Crucial impact of exchange between layers on temperature programmed desorption†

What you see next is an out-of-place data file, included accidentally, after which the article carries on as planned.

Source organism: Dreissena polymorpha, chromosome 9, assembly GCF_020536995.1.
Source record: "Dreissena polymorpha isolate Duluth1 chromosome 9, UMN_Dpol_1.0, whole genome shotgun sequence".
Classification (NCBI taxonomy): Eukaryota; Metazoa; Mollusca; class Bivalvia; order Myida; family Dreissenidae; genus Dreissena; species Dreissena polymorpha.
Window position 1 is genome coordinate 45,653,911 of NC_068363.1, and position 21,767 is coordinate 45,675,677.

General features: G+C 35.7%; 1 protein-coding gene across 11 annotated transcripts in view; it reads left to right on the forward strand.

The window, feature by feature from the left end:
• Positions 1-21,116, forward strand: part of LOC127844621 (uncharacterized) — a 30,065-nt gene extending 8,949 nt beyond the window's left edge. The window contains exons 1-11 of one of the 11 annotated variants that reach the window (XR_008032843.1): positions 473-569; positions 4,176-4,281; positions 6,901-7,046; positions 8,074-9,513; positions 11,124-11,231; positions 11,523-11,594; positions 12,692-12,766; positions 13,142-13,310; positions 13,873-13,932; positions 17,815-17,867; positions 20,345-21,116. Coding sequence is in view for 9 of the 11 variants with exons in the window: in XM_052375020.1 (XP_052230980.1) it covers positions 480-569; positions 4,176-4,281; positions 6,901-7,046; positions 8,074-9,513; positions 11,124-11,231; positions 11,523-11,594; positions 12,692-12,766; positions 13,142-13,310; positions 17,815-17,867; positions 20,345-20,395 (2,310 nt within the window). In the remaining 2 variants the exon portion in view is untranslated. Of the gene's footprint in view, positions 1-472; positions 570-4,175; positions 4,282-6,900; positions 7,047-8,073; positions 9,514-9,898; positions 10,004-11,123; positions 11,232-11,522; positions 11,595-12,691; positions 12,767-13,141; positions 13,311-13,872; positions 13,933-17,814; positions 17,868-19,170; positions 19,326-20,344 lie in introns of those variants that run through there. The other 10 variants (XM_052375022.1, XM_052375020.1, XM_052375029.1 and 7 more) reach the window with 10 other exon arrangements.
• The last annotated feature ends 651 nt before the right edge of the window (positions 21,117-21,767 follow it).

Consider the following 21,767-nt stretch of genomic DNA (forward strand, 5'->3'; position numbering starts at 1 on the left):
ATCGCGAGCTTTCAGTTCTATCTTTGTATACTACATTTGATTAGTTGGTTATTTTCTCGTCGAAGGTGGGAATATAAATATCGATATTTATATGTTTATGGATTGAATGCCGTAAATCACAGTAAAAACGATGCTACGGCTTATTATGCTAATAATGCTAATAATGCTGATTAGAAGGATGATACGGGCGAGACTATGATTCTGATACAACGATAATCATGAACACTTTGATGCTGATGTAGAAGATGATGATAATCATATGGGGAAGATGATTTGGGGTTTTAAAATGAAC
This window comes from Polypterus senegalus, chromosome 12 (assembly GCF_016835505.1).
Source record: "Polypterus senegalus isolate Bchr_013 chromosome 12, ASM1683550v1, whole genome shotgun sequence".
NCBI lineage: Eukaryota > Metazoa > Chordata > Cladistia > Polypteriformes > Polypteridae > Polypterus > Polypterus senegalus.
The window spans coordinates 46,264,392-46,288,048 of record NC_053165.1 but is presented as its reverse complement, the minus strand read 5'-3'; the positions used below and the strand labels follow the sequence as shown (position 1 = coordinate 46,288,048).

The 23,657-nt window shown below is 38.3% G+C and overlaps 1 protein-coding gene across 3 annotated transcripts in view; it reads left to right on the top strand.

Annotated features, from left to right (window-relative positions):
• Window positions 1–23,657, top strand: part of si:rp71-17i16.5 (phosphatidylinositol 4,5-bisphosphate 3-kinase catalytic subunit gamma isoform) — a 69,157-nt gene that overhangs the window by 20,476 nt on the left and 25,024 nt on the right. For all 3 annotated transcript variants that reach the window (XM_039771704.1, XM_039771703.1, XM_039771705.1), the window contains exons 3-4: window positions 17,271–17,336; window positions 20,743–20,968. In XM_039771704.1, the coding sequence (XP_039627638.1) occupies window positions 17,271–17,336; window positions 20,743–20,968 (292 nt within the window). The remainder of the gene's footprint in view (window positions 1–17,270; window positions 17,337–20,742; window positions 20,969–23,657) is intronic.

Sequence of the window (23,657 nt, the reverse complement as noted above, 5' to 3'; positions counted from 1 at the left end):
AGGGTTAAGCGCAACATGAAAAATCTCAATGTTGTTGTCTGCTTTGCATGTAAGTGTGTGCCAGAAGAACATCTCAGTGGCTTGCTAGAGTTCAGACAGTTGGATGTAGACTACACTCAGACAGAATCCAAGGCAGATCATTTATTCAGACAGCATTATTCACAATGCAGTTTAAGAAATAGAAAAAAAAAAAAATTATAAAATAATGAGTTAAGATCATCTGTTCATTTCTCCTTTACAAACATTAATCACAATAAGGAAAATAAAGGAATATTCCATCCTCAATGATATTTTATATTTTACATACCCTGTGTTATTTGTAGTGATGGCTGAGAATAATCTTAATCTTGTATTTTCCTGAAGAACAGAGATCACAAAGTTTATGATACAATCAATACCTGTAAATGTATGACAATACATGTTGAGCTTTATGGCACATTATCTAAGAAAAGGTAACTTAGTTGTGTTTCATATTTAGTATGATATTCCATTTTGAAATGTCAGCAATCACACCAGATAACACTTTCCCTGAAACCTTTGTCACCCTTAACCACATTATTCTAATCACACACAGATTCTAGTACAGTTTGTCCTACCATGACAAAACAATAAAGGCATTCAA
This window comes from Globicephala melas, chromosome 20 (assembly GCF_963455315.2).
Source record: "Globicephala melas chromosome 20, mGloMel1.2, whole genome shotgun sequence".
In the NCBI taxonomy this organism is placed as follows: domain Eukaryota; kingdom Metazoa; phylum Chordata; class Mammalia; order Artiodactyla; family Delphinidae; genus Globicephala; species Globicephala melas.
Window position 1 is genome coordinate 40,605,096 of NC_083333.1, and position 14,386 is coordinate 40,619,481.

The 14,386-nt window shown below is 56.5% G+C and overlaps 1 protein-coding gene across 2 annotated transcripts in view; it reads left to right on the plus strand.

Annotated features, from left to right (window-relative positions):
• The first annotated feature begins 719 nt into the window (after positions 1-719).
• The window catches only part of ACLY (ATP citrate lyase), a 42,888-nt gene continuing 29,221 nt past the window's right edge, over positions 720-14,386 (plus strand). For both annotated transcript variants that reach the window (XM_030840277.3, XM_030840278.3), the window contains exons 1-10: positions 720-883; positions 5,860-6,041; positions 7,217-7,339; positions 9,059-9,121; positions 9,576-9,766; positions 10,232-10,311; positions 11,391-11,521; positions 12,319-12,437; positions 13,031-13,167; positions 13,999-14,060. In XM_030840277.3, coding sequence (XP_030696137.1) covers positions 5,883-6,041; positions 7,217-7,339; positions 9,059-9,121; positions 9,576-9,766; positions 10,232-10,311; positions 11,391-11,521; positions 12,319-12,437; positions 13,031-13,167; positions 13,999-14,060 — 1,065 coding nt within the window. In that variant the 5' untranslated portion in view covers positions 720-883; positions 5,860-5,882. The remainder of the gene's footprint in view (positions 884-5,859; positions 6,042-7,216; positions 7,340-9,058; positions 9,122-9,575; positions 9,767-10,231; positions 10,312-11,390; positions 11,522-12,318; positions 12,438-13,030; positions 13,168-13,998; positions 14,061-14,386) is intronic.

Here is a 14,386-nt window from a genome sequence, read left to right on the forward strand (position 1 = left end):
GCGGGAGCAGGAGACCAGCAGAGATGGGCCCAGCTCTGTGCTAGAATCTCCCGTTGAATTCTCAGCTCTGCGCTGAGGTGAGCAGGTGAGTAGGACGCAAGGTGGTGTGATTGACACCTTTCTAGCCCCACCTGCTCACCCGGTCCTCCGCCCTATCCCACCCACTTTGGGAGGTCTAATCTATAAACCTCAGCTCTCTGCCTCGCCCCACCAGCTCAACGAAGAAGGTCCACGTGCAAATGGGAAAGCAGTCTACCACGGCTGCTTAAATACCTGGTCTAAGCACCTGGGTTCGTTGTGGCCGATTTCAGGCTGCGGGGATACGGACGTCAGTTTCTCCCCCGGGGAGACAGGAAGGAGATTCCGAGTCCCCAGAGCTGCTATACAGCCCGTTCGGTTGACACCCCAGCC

Desorption of molecules from surfaces constitutes an elementary process that is fundamental in both natural and application-oriented fields, including dewetting, weathering and catalysis. A powerful method to investigate desorption processes is temperature-programmed desorption (TPD), which offers the potential to provide mechanistic insights into the desorption kinetics. Using TPD, the desorption order, the energy barrier as well as the entropy change upon desorption can be accessed. In the past, several analysis methods have been developed for TPD data. These methods have in common that they rely on the Polanyi–Wigner equation, which requires proposing a desorption mechanism with a single (or at least dominating) desorption path. For real systems, however, several coupled desorption paths can be easily envisioned, which cannot be disentangled. Here, we analyse the influence of exchange between the first and the second adsorbate layer on the desorption process. We present a kinetic model, in which molecules can desorb directly from the first layer or change into the second layer and desorb from there. Interestingly, considering this additional desorption pathway alters the desorption spectrum considerably, even if the transient second-layer occupation remains as small as 4 × 10−6 monolayers. We show that the impact of this layer exchange can be described by a modified Polanyi–Wigner equation. Our study demonstrates that layer exchange can crucially impact the TPD data.